Gordon Wood on the Threat of Presentism in Historical Studies

By Nathan A. Finn

A couple of years ago, I had the pleasure of reading Gordon Wood’s fine book The Purpose of the Past: Reflections on the Uses of History (Penguin, 2008). The book is a collection of Wood’s published review essays of significant historical books written by others, most of which deal with American history during the Colonial Era and the Early Republic. It is a gem of a book.

In his introduction, Wood warns against the temptation toward presentism that is so common among so many historians.

But the present should not be the criterion for what we find in the past. Our perceptions and explanations of the past should not be directly shaped by the issues and problems of our own time. The best and most serious historians have come to know that, even when their original impulse to write history came from a pressing present problem. The best and most sophisticated histories of slavery and the best and most sophisticated histories of women soon broke loose from the immediate demands of the present and have sought to portray the past in its own context with all its complexity.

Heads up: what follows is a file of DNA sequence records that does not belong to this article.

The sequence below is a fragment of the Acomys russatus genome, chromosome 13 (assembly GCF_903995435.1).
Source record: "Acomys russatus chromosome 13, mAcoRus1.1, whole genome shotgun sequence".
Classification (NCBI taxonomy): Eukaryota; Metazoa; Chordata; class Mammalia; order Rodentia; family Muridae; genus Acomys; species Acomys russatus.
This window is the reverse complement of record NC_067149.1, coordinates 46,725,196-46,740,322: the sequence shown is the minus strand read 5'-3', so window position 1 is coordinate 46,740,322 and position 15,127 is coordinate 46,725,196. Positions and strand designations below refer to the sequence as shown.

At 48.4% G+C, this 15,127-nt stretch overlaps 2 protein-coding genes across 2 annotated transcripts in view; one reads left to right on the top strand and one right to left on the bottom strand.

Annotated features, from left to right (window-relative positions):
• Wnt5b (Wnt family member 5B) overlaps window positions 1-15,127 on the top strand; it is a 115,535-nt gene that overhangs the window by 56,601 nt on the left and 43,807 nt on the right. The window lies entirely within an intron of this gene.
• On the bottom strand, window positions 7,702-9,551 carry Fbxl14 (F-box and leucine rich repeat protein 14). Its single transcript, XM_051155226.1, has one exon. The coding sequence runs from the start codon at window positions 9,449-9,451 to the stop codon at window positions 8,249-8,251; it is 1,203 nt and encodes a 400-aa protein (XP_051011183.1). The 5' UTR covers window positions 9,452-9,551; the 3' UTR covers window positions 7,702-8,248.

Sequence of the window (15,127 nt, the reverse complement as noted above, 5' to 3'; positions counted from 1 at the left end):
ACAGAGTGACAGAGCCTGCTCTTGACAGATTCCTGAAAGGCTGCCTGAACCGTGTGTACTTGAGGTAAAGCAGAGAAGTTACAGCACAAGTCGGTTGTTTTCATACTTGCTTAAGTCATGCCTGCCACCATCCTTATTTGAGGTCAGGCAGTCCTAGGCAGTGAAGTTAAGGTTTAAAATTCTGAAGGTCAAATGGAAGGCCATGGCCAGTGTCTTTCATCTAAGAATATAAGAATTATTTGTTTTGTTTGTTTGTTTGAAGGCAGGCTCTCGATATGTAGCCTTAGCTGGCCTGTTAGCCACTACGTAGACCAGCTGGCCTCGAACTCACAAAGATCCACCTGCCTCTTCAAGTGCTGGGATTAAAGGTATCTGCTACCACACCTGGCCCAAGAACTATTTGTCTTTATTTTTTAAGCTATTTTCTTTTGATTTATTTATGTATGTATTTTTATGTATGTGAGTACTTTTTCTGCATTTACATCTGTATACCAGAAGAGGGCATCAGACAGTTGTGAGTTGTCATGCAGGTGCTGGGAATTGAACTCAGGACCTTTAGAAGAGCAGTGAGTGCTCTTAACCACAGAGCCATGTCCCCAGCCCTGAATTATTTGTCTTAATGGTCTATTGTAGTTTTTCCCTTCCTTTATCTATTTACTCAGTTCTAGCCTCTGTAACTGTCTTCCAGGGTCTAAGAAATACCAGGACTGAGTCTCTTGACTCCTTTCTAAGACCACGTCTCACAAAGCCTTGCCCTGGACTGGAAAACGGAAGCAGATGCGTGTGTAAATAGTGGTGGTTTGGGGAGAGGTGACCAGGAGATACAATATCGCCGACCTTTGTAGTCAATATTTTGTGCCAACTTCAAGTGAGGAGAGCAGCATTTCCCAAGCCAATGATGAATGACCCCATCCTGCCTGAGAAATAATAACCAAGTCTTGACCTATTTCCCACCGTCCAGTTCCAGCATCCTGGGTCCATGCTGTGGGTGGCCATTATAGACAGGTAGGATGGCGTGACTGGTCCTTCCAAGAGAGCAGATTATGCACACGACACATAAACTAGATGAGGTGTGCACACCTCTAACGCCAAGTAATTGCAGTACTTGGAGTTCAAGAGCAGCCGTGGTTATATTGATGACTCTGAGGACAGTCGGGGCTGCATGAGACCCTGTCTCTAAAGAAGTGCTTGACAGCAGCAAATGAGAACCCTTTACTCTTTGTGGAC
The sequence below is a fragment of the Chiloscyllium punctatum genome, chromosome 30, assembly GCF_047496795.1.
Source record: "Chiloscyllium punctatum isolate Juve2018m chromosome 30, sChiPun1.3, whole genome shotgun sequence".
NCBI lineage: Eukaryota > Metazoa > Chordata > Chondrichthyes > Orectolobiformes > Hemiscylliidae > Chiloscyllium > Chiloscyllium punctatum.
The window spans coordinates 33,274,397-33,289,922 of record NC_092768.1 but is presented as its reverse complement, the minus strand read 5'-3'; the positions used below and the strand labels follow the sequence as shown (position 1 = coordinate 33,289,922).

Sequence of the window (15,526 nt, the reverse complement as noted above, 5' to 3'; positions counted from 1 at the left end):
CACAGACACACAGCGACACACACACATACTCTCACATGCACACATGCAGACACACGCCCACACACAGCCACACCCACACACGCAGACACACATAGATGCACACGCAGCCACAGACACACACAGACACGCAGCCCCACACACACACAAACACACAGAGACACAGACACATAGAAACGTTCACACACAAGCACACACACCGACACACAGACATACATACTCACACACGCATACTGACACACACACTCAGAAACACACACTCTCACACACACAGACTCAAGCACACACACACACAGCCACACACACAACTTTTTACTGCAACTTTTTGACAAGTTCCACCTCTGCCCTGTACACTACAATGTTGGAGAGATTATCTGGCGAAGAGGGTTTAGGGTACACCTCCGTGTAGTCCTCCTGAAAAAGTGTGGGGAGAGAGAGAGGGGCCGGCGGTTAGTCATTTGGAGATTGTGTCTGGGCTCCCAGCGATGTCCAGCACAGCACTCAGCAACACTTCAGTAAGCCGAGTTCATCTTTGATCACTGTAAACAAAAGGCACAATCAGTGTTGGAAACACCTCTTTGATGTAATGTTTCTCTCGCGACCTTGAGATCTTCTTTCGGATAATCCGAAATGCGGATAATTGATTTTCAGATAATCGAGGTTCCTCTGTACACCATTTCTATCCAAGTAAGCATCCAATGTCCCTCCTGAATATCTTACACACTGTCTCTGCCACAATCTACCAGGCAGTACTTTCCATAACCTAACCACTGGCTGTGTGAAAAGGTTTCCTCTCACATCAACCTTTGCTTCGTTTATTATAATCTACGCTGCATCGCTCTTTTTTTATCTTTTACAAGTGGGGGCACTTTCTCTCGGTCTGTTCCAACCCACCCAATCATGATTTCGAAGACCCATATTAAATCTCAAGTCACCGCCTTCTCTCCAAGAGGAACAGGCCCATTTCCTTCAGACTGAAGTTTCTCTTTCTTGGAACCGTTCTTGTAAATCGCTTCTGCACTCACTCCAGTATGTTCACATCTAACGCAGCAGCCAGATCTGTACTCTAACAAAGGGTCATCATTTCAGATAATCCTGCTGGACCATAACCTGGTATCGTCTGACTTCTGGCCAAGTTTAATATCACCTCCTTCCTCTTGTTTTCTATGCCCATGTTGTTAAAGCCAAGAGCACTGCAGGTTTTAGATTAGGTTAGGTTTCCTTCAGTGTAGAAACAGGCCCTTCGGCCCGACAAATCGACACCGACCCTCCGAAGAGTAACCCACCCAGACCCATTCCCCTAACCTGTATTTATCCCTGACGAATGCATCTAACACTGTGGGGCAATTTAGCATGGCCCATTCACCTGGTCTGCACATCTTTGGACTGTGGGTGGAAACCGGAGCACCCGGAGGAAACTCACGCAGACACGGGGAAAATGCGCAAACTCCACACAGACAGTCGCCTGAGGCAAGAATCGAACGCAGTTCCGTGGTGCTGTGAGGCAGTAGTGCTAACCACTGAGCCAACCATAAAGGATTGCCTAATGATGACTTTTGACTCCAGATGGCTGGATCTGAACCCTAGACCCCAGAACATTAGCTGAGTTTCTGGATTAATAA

The more we study the events and situations in the past, the more complicated and complex we find them to be. The impulse of the best historians is always to penetrate ever more deeply into the circumstances of the past and to explain the complicated context of past events. The past in the hands of expert historians becomes a different world, a complicated world that requires considerable historical imagination to recover with any degree of accuracy. The complexity that we find in that different world comes with the realization that the participants were limited by forces that they did not understand or were even aware of—forces such as demographic movements, economic developments, or large-scale cultural patterns. The drama, indeed the tragedy, of history comes from our understanding the tension that existed between the conscious wills and intentions of the participants in the past and the underlying conditions that constrained their actions and shaped their future.

See Gordon S. Wood, The Purpose of the Past: Reflections on the Uses of History (Penguin, 2008), pp. 10–11.


Nathan A. Finn is associate professor of historical theology and Baptist Studies at Southeastern Baptist Theological Seminary. He is also an elder at First Baptist Church of Durham, NC and a senior fellow of the Andrew Fuller Center for Baptist Studies.